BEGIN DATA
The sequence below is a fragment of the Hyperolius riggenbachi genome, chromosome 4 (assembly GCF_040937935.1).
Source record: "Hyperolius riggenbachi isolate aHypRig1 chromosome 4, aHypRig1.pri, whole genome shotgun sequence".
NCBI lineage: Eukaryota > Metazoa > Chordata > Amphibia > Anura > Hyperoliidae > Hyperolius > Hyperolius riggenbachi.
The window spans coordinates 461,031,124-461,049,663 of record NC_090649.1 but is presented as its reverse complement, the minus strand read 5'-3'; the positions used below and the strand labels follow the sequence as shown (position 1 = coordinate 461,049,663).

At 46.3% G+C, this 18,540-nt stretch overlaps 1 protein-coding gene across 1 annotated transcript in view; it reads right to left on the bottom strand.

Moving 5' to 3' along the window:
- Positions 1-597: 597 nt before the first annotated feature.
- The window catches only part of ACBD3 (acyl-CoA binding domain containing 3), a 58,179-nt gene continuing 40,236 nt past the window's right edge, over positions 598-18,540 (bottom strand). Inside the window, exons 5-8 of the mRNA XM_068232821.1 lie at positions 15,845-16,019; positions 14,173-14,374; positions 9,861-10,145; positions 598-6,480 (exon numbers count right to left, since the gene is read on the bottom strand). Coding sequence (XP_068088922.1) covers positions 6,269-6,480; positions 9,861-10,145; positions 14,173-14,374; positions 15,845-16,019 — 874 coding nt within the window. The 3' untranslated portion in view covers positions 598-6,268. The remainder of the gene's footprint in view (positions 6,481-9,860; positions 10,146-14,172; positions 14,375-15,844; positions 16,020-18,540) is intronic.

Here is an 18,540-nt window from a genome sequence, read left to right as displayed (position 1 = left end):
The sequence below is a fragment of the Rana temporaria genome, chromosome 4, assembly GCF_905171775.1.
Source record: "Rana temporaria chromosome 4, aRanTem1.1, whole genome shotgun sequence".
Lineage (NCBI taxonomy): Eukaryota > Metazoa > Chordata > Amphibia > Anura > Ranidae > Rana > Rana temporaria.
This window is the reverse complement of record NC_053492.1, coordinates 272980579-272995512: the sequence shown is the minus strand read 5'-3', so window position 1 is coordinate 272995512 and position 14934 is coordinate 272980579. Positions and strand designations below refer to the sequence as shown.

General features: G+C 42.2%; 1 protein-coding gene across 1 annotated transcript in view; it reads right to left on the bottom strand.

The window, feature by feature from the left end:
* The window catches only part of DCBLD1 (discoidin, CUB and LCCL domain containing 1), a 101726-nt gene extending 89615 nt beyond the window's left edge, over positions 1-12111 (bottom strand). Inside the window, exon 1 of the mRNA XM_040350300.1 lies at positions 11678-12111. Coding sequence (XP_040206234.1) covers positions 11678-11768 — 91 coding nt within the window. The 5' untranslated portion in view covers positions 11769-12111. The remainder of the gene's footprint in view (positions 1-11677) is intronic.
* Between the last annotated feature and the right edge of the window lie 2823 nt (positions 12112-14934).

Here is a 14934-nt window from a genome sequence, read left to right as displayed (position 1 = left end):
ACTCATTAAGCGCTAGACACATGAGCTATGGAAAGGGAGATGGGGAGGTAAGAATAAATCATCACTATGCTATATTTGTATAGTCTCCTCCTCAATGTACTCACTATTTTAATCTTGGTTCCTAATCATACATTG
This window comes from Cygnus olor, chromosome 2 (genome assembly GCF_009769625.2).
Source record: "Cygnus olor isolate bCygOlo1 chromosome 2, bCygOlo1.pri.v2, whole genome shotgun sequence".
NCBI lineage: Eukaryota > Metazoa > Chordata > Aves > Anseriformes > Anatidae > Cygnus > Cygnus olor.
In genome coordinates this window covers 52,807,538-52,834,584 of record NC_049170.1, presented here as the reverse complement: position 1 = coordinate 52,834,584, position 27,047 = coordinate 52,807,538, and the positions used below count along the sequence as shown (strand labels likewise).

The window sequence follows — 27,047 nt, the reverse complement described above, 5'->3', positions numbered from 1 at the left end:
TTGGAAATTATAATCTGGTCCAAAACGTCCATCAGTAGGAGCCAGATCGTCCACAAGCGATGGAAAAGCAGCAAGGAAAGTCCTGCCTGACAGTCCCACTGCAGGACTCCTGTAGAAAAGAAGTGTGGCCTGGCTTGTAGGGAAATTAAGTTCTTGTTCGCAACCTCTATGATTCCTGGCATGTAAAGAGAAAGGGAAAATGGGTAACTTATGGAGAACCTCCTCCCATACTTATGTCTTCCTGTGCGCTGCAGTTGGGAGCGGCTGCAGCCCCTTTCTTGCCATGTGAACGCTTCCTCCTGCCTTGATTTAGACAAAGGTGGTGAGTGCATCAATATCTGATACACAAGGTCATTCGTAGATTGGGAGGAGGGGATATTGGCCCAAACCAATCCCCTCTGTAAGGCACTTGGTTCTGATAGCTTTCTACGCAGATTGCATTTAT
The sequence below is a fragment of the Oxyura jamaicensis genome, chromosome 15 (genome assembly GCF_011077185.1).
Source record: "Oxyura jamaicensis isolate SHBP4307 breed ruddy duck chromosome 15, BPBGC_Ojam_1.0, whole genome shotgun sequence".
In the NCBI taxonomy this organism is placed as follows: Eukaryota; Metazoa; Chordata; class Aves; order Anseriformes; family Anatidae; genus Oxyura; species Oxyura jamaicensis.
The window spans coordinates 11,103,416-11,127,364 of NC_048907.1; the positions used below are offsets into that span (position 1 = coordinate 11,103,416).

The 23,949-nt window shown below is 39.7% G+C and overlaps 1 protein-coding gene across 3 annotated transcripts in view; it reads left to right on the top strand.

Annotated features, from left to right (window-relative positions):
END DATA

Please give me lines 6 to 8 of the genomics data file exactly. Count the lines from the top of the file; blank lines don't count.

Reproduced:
Moving 5' to 3' along the window:
- Positions 1-597: 597 nt before the first annotated feature.
- The window catches only part of ACBD3 (acyl-CoA binding domain containing 3), a 58,179-nt gene continuing 40,236 nt past the window's right edge, over positions 598-18,540 (bottom strand). Inside the window, exons 5-8 of the mRNA XM_068232821.1 lie at positions 15,845-16,019; positions 14,173-14,374; positions 9,861-10,145; positions 598-6,480 (exon numbers count right to left, since the gene is read on the bottom strand). Coding sequence (XP_068088922.1) covers positions 6,269-6,480; positions 9,861-10,145; positions 14,173-14,374; positions 15,845-16,019 — 874 coding nt within the window. The 3' untranslated portion in view covers positions 598-6,268. The remainder of the gene's footprint in view (positions 6,481-9,860; positions 10,146-14,172; positions 14,375-15,844; positions 16,020-18,540) is intronic.